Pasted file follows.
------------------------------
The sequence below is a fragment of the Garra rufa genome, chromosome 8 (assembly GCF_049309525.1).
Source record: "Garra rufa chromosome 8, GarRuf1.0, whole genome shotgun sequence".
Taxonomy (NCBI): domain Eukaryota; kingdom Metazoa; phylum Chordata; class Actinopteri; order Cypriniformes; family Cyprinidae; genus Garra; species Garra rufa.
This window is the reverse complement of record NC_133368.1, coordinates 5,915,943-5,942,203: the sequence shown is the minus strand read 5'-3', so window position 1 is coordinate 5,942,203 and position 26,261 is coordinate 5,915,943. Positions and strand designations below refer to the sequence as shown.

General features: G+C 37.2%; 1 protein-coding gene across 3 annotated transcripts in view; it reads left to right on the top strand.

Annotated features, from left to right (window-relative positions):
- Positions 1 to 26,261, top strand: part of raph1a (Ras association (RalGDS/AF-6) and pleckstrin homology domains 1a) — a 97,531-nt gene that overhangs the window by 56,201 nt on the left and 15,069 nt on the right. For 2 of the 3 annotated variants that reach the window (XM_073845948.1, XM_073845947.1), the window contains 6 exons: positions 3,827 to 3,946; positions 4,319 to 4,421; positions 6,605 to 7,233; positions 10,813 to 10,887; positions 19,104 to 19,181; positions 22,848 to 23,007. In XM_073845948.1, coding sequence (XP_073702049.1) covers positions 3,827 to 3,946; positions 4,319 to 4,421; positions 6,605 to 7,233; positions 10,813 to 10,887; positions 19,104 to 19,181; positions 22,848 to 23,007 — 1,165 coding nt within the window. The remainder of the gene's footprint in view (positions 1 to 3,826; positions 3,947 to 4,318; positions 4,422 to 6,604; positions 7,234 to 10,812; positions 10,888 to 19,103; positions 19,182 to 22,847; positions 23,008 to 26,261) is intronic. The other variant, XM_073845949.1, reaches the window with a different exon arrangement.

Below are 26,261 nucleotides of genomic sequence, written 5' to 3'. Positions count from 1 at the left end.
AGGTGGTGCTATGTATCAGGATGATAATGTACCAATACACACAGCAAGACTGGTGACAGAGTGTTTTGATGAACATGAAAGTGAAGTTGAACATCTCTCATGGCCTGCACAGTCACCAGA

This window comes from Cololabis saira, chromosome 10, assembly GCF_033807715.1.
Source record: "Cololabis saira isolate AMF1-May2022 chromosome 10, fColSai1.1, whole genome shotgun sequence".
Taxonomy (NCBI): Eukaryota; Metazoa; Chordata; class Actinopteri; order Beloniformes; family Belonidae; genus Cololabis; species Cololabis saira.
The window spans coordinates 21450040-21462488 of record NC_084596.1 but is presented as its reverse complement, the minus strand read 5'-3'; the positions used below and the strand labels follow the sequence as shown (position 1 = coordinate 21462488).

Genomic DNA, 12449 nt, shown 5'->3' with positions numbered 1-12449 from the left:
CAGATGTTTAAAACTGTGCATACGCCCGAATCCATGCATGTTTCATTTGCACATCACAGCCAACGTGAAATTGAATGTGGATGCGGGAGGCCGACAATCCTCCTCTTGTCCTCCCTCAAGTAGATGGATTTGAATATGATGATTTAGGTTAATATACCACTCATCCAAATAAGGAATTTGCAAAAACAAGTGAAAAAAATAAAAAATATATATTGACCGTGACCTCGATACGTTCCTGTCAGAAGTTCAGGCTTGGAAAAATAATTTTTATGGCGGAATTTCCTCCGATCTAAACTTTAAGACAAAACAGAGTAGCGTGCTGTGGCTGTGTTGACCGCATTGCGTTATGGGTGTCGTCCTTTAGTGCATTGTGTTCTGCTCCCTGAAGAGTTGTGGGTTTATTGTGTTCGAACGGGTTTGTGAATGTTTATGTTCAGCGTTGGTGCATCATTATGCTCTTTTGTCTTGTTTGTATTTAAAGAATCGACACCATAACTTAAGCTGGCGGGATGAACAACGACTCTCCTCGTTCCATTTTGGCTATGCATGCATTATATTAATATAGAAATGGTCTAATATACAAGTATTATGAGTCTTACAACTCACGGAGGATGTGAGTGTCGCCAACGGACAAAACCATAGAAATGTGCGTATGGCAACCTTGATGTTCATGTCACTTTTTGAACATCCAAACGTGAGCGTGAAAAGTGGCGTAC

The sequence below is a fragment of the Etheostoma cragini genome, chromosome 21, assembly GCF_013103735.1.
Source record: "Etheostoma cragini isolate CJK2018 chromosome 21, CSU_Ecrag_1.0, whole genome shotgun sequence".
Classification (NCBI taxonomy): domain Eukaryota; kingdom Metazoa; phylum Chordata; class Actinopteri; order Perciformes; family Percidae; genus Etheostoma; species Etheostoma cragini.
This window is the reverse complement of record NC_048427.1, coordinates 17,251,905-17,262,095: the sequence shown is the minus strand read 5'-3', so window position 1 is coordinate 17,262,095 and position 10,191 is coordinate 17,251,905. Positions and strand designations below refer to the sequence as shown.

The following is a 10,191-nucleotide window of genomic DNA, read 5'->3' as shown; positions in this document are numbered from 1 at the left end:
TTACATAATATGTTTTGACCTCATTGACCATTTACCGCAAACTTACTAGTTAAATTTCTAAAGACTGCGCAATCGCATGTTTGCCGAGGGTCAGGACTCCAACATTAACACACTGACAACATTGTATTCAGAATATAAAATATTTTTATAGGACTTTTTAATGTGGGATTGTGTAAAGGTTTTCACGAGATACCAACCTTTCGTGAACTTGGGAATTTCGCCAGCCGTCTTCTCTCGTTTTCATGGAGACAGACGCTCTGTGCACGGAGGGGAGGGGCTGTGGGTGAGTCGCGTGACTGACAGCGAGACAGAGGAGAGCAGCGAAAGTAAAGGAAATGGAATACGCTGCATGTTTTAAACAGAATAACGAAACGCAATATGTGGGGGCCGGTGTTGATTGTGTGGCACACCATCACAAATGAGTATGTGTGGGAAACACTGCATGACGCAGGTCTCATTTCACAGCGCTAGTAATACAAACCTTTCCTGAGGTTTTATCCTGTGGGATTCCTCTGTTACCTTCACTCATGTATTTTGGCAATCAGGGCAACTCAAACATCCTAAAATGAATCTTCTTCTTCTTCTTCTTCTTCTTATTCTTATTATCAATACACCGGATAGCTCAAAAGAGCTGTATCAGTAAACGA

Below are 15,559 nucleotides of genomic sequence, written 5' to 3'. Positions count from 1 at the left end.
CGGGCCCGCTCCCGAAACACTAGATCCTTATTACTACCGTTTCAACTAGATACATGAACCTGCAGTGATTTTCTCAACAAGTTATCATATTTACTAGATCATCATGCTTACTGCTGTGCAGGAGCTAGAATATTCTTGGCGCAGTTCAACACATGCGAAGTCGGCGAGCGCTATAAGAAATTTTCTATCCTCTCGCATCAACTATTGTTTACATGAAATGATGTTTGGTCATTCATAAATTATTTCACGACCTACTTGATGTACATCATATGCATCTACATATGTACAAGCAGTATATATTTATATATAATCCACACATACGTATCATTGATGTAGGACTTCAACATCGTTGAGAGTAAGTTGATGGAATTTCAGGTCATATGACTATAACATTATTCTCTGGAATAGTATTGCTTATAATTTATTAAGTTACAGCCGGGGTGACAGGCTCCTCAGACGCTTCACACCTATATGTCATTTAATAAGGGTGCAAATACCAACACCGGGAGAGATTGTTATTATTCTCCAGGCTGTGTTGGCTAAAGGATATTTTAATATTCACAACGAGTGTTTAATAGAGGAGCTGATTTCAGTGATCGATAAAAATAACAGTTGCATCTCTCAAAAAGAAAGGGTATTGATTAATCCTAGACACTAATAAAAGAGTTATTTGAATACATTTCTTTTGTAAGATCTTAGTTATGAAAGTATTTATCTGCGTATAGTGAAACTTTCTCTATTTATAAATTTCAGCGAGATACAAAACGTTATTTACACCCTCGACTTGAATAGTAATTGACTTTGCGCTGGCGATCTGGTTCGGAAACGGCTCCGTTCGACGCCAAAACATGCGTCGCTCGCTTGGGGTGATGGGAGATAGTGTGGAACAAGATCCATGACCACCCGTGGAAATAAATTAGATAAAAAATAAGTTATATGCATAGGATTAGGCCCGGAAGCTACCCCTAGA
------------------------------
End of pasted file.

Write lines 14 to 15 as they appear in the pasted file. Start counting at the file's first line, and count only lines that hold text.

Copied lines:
Genomic DNA, 12449 nt, shown 5'->3' with positions numbered 1-12449 from the left:
CAGATGTTTAAAACTGTGCATACGCCCGAATCCATGCATGTTTCATTTGCACATCACAGCCAACGTGAAATTGAATGTGGATGCGGGAGGCCGACAATCCTCCTCTTGTCCTCCCTCAAGTAGATGGATTTGAATATGATGATTTAGGTTAATATACCACTCATCCAAATAAGGAATTTGCAAAAACAAGTGAAAAAAATAAAAAATATATATTGACCGTGACCTCGATACGTTCCTGTCAGAAGTTCAGGCTTGGAAAAATAATTTTTATGGCGGAATTTCCTCCGATCTAAACTTTAAGACAAAACAGAGTAGCGTGCTGTGGCTGTGTTGACCGCATTGCGTTATGGGTGTCGTCCTTTAGTGCATTGTGTTCTGCTCCCTGAAGAGTTGTGGGTTTATTGTGTTCGAACGGGTTTGTGAATGTTTATGTTCAGCGTTGGTGCATCATTATGCTCTTTTGTCTTGTTTGTATTTAAAGAATCGACACCATAACTTAAGCTGGCGGGATGAACAACGACTCTCCTCGTTCCATTTTGGCTATGCATGCATTATATTAATATAGAAATGGTCTAATATACAAGTATTATGAGTCTTACAACTCACGGAGGATGTGAGTGTCGCCAACGGACAAAACCATAGAAATGTGCGTATGGCAACCTTGATGTTCATGTCACTTTTTGAACATCCAAACGTGAGCGTGAAAAGTGGCGTAC